It’s mid-November and New Year’s Day 2017 is less than two months away.
While end-of-year-end targets still loom, there are key tasks for the coming year. You may not get all of them done now, but at least you’ll have them on a to-do list if you get organized now. And all of these items can help you write better proposals in the coming year and make writing them easier.
Also, all of these are things you need to make look at whenever you begin writing grants for a new organization, no matter what time of year you start your new job.
So what would my list be? Here’s a few item, and if you think of others, please add them as comments.
- Update any boilerplate you plug into grant requests such as history, mission, and an outline of programs.
Have things changed since the last time these items were written. Is there a change in the clients you serve, the numbers served each year, or other key information? Is there a way to make what you have more compelling? For example, did you learn something in the last year about why and how your organization was founded that adds a dimension to what you’ve been sharing? And, to the extent this is an elevator speech, can you make it shorter and thus, more compelling.
- Get an updated copy of the current year’s budget, actual expenditures, and next year’s proposed budget.
Many applications ask for an organization’s operating budget in addition to a program or project budget specific to the grant application. Always have current documents available so you don’t have to search them out later.
- Get an updated board list for the next year and check the resumes you have on file for key people. Are there changes, either recently or coming up in the near future?
It’s also a good idea to see if you can shorten long resumes when appropriate.
- Talk to people who deliver program, staff and/or volunteers, and ask what changes they’ve seen in the past year.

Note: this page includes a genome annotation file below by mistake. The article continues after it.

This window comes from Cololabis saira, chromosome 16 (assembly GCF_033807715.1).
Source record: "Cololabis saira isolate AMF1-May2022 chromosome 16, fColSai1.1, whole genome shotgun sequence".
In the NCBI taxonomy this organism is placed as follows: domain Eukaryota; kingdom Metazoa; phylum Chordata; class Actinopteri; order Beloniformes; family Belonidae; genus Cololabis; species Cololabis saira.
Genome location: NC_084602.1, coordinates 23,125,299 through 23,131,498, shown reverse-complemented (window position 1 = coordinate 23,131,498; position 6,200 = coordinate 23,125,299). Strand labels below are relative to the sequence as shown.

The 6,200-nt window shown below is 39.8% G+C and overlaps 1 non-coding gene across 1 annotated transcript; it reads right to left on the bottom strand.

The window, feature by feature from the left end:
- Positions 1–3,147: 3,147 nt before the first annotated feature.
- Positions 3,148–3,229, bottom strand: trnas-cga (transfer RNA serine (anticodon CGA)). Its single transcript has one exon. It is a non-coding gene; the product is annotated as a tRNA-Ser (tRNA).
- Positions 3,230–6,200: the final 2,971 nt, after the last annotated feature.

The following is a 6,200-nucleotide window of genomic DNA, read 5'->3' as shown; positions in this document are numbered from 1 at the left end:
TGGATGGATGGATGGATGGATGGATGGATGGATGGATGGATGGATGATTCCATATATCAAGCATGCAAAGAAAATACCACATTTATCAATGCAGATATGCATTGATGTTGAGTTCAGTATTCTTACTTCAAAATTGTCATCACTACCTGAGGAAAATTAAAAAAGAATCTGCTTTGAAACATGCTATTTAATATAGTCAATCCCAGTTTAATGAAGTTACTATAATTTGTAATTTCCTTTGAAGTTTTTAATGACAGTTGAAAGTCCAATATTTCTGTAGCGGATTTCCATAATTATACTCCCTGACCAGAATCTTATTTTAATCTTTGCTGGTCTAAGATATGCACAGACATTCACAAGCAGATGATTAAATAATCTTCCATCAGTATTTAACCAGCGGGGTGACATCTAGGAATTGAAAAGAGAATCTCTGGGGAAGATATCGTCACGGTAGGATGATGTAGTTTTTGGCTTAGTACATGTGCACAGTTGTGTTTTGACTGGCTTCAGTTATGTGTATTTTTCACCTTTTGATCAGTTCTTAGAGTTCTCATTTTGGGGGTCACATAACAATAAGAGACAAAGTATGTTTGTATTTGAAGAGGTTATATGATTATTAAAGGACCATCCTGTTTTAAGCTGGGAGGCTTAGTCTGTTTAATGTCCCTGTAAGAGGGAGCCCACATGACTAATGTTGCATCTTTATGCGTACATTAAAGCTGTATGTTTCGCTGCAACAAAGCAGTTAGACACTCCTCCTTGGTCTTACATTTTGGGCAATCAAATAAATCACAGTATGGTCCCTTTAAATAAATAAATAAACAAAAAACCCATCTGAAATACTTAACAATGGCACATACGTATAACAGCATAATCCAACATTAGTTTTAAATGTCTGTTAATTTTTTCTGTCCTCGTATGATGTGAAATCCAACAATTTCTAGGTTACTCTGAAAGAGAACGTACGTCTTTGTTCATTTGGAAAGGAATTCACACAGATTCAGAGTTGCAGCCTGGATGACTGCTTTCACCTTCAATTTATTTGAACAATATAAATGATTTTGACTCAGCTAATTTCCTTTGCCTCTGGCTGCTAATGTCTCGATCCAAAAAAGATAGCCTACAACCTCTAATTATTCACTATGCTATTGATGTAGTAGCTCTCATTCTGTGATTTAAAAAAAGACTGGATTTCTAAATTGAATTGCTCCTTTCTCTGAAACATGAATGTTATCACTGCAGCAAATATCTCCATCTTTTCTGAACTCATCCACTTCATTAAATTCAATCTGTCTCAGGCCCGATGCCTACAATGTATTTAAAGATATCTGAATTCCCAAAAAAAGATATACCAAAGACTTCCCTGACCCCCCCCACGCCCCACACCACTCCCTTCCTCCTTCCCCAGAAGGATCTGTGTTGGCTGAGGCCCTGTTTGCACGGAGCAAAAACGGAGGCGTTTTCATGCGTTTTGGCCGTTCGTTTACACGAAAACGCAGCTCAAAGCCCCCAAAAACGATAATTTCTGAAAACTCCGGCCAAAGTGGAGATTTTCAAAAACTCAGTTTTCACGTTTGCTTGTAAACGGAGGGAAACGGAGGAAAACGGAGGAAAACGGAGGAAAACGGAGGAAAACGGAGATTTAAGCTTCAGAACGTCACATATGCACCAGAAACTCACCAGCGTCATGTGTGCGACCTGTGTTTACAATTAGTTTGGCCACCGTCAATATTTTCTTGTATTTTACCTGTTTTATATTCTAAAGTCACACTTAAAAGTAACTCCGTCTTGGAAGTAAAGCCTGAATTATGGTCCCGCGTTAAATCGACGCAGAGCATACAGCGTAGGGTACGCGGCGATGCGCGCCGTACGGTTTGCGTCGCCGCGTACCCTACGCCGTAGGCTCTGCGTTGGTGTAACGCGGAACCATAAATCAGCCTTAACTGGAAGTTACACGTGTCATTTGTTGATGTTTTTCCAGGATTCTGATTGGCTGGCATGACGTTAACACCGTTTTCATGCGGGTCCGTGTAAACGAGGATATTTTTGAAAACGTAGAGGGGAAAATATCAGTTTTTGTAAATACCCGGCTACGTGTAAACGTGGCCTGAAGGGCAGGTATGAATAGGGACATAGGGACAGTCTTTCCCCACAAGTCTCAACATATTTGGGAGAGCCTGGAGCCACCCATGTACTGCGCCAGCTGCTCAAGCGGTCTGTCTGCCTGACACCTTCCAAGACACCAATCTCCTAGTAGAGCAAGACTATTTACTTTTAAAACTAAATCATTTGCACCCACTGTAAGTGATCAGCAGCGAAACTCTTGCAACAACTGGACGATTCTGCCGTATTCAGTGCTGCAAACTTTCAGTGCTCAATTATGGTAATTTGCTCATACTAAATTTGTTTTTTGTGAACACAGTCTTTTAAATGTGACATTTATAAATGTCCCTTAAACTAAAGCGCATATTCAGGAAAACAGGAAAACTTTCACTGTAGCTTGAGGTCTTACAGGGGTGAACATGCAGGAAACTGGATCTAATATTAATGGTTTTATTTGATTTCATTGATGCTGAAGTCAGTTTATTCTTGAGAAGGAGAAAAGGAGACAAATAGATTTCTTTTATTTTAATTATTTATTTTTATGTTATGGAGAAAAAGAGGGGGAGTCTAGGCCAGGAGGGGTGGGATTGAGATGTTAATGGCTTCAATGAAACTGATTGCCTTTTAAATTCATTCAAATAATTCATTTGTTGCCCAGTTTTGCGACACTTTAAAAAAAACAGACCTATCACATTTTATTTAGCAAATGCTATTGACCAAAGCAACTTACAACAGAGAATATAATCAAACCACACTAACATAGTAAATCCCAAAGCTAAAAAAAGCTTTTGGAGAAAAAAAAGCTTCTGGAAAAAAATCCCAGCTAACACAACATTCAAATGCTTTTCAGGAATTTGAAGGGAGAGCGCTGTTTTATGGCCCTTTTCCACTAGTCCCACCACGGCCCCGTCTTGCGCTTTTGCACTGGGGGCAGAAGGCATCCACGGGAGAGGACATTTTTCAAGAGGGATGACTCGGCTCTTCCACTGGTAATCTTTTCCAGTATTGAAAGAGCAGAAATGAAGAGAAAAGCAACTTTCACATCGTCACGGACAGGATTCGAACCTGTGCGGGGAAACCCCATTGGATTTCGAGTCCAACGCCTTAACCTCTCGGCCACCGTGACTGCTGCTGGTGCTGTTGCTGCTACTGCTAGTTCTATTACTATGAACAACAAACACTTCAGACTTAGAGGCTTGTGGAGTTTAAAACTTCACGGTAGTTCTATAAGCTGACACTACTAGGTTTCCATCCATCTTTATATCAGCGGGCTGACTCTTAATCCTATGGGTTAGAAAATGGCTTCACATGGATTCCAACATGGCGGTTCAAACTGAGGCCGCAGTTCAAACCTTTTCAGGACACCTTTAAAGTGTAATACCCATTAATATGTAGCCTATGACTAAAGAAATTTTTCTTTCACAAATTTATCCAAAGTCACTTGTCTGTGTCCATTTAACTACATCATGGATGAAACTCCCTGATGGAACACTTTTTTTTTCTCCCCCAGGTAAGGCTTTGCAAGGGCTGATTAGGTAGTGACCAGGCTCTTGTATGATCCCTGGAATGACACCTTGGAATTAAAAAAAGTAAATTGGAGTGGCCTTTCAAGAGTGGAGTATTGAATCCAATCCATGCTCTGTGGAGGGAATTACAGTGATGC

Program people, whether volunteers or staff, are the ones who see changes first in who is asking for services and how services are delivered. And if the executive director spends time delivering services, ask that person how they see the balance between services and the executive director role.
- Look at your past year’s grants and check the schedule for grant reports. Have you missed a report or is one coming up during the busy holiday season?
If you’re late with a report the holidays are a great time to submit a late report and ask for forgiveness.
- Update service data
While numbers don’t tell the whole story, they’re still important. Make sure you have the updated number for the end of the year, both in units of service and in unduplicated client count. Also, make sure you have a good grasp of the demographics and the geography that programs serve.
You can also ask key people about plans for the upcoming year. Even if there are no firm targets or goals, people still may have a sense of how many people will be served and how many units of service are likely—as well as how many more could be served if there were more resources.
- Review the past, current, and future plans for income streams. Have they changed or are there changes in the works?
Does the organization earn any income through fees, sales, or other means? Are there government grants or other key sources for the organization as a whole or particular programs? And finally, what role do private grants and individual fundraising play in the organization? Even if the money you raise through those sources isn’t large, it still may play a critical role in programs.
- Review your computer filing system.
This is one that has personally affected me in the several years. Software programs are often set up to save documents to a folder unique to the program. For example, Word files go into a Word folder, Excel documents into an Excel folder, and so on. But more and more projects contain word processing, spreadsheet, presentation, and PDF files. This means having to remember what program generated a document so that you open the right file location.
If you don’t already, set up folders for files by project. No matter what software you use, the file goes in that project folder (or subfolder as needed). Then use Windows Explorer or a similar file system to look for files by project. You get to see all of the files and clicking on the file name automatically launches the right software for that file. Now you don’t have to remember what program created what document.